Section 230. The majority says that “to the extent that Oberdorf’s negligence and strict liability claims rely on Amazon’s role as an actor in the sales process, they are not barred by the CDA. However, to the extent that Oberdorf is alleging that Amazon failed to provide or to edit adequate warnings regarding the use of the dog collar, we conclude that that activity falls within the publisher’s editorial function. That is, Amazon failed to add necessary information to content of the website. For that reason, these failure to warn claims are barred by the CDA.” The dissent agrees with the Section 230 discussion.
Next Steps. This is a great case for en banc review. The majority and dissent really didn’t agree, plus the legal implications of this case are potentially enormous. Worse, the Third Circuit interpreted issues that are deeply rooted in state law, instead of certifying questions to the Pennsylvania Supreme Court. I wonder if the panel judges discussed and rejected certifying the question. Perhaps an en banc review will decide that’s the better course of action.
What is a Seller? This is a terrible ruling for Amazon, but who else will it affect? I have no idea. First, the court distinguishes Fox v. Amazon (a 6th Circuit ruling saying Amazon wasn’t the seller) because the applicable Tennessee statutes was worded differently than Pennsylvania’s. That seems to suggest state-by-state variations, with the resulting legal anarchy and plaintiff forum-shopping. That lays the foundation for a possible Supreme Court review.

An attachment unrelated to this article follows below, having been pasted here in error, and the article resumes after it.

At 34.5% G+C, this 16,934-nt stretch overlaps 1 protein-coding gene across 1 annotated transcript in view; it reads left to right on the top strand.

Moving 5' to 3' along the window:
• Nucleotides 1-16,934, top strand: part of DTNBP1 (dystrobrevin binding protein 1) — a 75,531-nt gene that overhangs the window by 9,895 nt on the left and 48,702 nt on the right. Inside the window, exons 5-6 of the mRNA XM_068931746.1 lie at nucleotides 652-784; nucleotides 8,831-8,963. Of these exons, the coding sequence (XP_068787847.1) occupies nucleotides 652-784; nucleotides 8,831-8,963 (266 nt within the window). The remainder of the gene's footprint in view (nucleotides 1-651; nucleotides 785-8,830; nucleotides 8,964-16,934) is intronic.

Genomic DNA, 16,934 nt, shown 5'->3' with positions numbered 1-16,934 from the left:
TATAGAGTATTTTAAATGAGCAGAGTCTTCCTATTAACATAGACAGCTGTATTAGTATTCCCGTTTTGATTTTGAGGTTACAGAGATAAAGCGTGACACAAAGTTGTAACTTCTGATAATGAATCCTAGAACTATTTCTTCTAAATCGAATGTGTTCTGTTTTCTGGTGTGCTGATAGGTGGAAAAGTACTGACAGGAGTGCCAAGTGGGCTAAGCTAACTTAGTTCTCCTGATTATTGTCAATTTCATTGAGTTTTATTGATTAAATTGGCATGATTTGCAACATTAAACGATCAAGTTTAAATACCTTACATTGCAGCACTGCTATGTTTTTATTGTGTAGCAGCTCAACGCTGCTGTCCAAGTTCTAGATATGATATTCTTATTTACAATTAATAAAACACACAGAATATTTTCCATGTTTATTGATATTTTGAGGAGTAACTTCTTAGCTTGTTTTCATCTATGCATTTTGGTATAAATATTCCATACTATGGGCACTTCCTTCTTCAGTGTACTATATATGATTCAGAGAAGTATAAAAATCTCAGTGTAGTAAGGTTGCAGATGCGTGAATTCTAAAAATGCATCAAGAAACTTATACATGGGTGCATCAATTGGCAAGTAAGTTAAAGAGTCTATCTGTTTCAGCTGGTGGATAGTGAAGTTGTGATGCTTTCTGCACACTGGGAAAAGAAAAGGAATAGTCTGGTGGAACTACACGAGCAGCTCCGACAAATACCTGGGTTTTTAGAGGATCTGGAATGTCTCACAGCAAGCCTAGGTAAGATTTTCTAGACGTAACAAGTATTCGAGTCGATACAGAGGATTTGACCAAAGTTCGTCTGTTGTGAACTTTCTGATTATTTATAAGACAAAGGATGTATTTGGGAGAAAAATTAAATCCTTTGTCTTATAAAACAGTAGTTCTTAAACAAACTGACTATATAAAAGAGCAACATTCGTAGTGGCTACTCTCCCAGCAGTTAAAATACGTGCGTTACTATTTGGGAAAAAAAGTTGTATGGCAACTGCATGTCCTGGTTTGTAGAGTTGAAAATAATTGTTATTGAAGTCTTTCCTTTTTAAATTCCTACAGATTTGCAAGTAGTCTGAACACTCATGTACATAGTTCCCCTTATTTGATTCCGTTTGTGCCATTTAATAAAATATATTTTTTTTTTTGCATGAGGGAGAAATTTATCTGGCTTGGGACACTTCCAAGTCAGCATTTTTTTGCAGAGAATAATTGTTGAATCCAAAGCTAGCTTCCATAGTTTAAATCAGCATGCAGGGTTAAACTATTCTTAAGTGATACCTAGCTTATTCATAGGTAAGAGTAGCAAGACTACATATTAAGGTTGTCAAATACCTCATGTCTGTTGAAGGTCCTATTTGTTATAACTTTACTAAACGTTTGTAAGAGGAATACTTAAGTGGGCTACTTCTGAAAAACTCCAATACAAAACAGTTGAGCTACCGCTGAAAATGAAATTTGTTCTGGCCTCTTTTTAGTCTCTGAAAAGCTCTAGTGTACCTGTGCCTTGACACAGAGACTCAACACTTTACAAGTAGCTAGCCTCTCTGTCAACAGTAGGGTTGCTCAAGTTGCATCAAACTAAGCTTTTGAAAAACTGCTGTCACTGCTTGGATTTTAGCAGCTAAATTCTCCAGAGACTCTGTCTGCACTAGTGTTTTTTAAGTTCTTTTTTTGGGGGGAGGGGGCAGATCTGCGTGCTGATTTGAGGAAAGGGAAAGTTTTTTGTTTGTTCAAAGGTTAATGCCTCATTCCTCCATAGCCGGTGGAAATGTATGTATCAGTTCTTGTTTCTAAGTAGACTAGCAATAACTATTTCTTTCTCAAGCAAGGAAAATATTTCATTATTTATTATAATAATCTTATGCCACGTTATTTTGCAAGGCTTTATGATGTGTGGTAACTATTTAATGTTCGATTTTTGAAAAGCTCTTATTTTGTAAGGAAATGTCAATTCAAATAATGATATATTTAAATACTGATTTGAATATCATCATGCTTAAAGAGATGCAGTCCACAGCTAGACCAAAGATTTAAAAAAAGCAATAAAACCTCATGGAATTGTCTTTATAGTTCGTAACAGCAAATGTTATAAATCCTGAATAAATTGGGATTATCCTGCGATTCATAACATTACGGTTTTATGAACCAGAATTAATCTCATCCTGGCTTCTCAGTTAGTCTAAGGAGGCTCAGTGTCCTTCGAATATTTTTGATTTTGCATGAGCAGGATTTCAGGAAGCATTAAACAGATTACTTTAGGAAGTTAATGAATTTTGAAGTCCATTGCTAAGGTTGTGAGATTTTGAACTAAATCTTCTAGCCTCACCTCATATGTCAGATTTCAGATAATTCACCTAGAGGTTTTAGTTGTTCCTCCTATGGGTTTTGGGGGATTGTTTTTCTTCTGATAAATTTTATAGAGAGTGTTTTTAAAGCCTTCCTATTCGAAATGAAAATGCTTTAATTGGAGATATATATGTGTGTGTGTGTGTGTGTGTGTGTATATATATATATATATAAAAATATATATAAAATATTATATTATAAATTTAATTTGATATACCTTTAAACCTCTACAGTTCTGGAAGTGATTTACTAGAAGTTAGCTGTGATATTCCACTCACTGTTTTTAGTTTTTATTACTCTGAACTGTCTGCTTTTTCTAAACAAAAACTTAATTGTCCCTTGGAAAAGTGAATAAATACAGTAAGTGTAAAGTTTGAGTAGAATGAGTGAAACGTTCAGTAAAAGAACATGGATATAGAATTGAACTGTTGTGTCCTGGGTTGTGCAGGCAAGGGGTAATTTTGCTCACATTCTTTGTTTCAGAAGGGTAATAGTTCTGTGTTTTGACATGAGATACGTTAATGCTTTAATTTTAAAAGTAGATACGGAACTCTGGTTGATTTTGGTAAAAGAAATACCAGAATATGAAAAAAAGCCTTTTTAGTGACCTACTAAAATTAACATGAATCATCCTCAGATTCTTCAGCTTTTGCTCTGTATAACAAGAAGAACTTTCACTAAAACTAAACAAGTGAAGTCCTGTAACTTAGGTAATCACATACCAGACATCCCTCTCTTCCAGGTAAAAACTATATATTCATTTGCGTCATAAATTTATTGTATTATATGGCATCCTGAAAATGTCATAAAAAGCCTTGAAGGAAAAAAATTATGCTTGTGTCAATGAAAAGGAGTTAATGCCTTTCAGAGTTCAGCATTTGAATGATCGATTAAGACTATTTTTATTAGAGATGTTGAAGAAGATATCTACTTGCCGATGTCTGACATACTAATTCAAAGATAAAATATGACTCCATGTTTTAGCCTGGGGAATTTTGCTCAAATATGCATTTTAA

Second, the majority bent the four “seller” factors a fair amount. Was it because of Amazon-specific facts, or would other courts similarly bend the factors to other marketplaces? So much of the majority’s ruling seemed to turn on Amazon’s insufficient policing/verification of vendors plus a tendentious and uncharitable reading of Amazon’s vendor contract. Perhaps other marketplaces take more steps to accredit vendors or at least don’t exercise control over so many pieces of the sales experience. However, virtually every marketplace will have similar terms in their vendor contracts. If the contractual and technical power to police the marketplace leads to strict liability for insufficient policing, every marketplace is possibly screwed.